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This eBook from the Gutenberg Project consists of approximately 282 pages of information about The Fat of the Land.

I left the farm-house at 7, and reached home by 8.45.  Polly was not quite pleased with my late hours; she said it did not worry her not to know where I was, but it was annoying.

“Can’t you have a telephone put into the farm-house?  It would be convenient in a lot of ways.”

“Why, of course; I don’t see why it can’t be done at once.  I’ll make application this very night.”

It was six weeks before we really got a wire to the farm, but after that we wondered how we ever got along without it.

CHAPTER XX

A RATION FOR PRODUCT

Nelson was to commence work on the cow-house at once; at least, the mason was.  I left the job as a whole to Nelson, and he made some sort of contract with the mason.  The agreement was that I should pay $4260 for the barn complete.  The machinery we put into it was very simple,—­a water heater and two cauldrons for cooking food.  All three cost about $60.

Thompson had selected six cows, from those bought with the place, as worth wintering.  They were now giving from six to eight quarts each, and were due to come in in April and May.  An eight-quart-a-day cow was not much to my liking, but Thompson said that with good care they would do better in the spring.  “Four of those cows ought to make fine milkers,” he said; “they are built for it,—­long bodies, big bags, milk veins that stand out like crooked welts, light shoulders, slender necks, and lean heads.  They are young, too; and if you’ll dehorn them, I believe they’ll make your thoroughbreds hump themselves to keep up with them at the milk pail.  You see, these cows never had more than half a chance to show what they could do.  They have never been ‘fed for milk.’  Farmers don’t do that much.  They think that if a cow doesn’t bawl for food or drink she has enough.  I suppose she has enough to keep her from starving, and perhaps enough to hold her in fair condition, but not enough to do this and fill the milk pail, too.  I read somewhere about a ration for ‘maintenance’ and one for ‘product,’ and there was a deal of difference.  Most farmers don’t pay much attention to these things, and I guess that’s one reason why they don’t get on faster.”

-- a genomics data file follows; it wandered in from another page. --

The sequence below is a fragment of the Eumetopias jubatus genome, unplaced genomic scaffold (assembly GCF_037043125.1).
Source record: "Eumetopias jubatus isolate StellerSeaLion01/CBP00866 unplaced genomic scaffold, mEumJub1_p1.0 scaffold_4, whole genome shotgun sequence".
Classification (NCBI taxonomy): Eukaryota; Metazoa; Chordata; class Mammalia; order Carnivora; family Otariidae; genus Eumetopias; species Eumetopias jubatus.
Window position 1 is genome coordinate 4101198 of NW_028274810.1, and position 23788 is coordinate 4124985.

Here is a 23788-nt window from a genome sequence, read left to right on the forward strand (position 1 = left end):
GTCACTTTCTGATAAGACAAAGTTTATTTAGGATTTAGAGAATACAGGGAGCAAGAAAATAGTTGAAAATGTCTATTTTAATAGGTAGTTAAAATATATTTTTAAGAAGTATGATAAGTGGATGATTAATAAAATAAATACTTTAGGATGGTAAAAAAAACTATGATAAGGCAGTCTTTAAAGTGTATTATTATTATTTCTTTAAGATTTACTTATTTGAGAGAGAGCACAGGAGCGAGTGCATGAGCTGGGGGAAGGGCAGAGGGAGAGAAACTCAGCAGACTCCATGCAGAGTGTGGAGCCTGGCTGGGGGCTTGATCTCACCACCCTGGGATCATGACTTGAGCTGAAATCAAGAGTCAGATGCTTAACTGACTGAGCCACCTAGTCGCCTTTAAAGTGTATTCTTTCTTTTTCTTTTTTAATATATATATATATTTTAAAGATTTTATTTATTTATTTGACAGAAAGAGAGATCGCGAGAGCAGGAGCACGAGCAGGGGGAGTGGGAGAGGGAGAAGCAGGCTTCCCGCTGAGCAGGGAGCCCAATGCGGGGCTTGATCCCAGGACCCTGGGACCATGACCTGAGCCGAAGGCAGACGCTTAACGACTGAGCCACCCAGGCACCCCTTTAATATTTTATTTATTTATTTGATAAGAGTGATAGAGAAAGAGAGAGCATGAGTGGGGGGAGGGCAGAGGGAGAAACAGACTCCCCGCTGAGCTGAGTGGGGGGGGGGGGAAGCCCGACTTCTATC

“You’ve got the whole matter down fine in that ‘ration for product,’ Thompson, and that’s what we want on this farm.  A ration that will simply keep a cow or a hen in good health leaves no margin for profit.  Cows and hens are machines, and we must treat them as such.  Crowd in the raw material, and you may look for large results in finished product.  The question ought always to be, How much can a cow eat and drink? not, How little can she get on with?  Grain and forage are to be turned into milk, and the more of these foods our cows eat, the better we like it.  If these machines work imperfectly, we must get rid of them at once and at any price.  It will not pay to keep a cow that persistently falls below a high

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